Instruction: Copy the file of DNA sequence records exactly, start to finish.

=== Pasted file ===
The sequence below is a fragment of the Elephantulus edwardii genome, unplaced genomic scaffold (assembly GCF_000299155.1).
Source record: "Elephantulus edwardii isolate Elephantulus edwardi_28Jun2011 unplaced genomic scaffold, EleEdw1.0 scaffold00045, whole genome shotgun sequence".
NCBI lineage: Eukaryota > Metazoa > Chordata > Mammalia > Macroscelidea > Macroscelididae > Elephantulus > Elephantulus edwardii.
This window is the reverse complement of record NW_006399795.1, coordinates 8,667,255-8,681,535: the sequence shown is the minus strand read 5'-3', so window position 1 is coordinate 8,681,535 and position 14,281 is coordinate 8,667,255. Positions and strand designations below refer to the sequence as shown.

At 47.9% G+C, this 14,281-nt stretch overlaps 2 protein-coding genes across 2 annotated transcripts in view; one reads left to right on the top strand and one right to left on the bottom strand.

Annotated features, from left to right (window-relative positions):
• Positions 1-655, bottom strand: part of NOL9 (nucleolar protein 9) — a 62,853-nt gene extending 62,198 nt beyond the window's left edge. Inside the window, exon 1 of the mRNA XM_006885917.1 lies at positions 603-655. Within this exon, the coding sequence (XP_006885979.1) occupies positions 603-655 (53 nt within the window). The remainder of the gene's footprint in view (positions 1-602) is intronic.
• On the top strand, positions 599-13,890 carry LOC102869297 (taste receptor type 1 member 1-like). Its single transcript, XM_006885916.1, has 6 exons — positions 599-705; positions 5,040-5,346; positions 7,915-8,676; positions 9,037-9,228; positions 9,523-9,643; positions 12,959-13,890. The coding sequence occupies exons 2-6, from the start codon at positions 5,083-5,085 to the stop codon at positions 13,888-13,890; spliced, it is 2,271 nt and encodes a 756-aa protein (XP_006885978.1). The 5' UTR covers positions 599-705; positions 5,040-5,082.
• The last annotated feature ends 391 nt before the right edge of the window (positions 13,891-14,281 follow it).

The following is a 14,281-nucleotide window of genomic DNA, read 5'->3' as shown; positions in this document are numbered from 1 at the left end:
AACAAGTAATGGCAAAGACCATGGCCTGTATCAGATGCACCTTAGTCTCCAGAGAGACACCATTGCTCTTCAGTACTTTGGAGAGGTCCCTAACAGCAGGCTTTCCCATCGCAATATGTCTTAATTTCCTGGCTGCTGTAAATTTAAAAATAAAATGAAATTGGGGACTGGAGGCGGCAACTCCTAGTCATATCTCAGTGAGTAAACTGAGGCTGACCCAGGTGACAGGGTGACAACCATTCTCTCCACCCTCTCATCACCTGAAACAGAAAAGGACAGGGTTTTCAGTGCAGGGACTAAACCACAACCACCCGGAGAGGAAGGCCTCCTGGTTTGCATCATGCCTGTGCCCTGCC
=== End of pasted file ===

The sequence below is a fragment of the Elephantulus edwardii genome, unplaced genomic scaffold (assembly GCF_000299155.1).
Source record: "Elephantulus edwardii isolate Elephantulus edwardi_28Jun2011 unplaced genomic scaffold, EleEdw1.0 scaffold00045, whole genome shotgun sequence".
NCBI lineage: Eukaryota > Metazoa > Chordata > Mammalia > Macroscelidea > Macroscelididae > Elephantulus > Elephantulus edwardii.
This window is the reverse complement of record NW_006399795.1, coordinates 8,667,255-8,681,535: the sequence shown is the minus strand read 5'-3', so window position 1 is coordinate 8,681,535 and position 14,281 is coordinate 8,667,255. Positions and strand designations below refer to the sequence as shown.

At 47.9% G+C, this 14,281-nt stretch overlaps 2 protein-coding genes across 2 annotated transcripts in view; one reads left to right on the top strand and one right to left on the bottom strand.

Annotated features, from left to right (window-relative positions):
• Positions 1-655, bottom strand: part of NOL9 (nucleolar protein 9) — a 62,853-nt gene extending 62,198 nt beyond the window's left edge. Inside the window, exon 1 of the mRNA XM_006885917.1 lies at positions 603-655. Within this exon, the coding sequence (XP_006885979.1) occupies positions 603-655 (53 nt within the window). The remainder of the gene's footprint in view (positions 1-602) is intronic.
• On the top strand, positions 599-13,890 carry LOC102869297 (taste receptor type 1 member 1-like). Its single transcript, XM_006885916.1, has 6 exons — positions 599-705; positions 5,040-5,346; positions 7,915-8,676; positions 9,037-9,228; positions 9,523-9,643; positions 12,959-13,890. The coding sequence occupies exons 2-6, from the start codon at positions 5,083-5,085 to the stop codon at positions 13,888-13,890; spliced, it is 2,271 nt and encodes a 756-aa protein (XP_006885978.1). The 5' UTR covers positions 599-705; positions 5,040-5,082.
• The last annotated feature ends 391 nt before the right edge of the window (positions 13,891-14,281 follow it).

The following is a 14,281-nucleotide window of genomic DNA, read 5'->3' as shown; positions in this document are numbered from 1 at the left end:
AACAAGTAATGGCAAAGACCATGGCCTGTATCAGATGCACCTTAGTCTCCAGAGAGACACCATTGCTCTTCAGTACTTTGGAGAGGTCCCTAACAGCAGGCTTTCCCATCGCAATATGTCTTAATTTCCTGGCTGCTGTAAATTTAAAAATAAAATGAAATTGGGGACTGGAGGCGGCAACTCCTAGTCATATCTCAGTGAGTAAACTGAGGCTGACCCAGGTGACAGGGTGACAACCATTCTCTCCACCCTCTCATCACCTGAAACAGAAAAGGACAGGGTTTTCAGTGCAGGGACTAAACCACAACCACCCGGAGAGGAAGGCCTCCTGGTTTGCATCATGCCTGTGCCCTGCC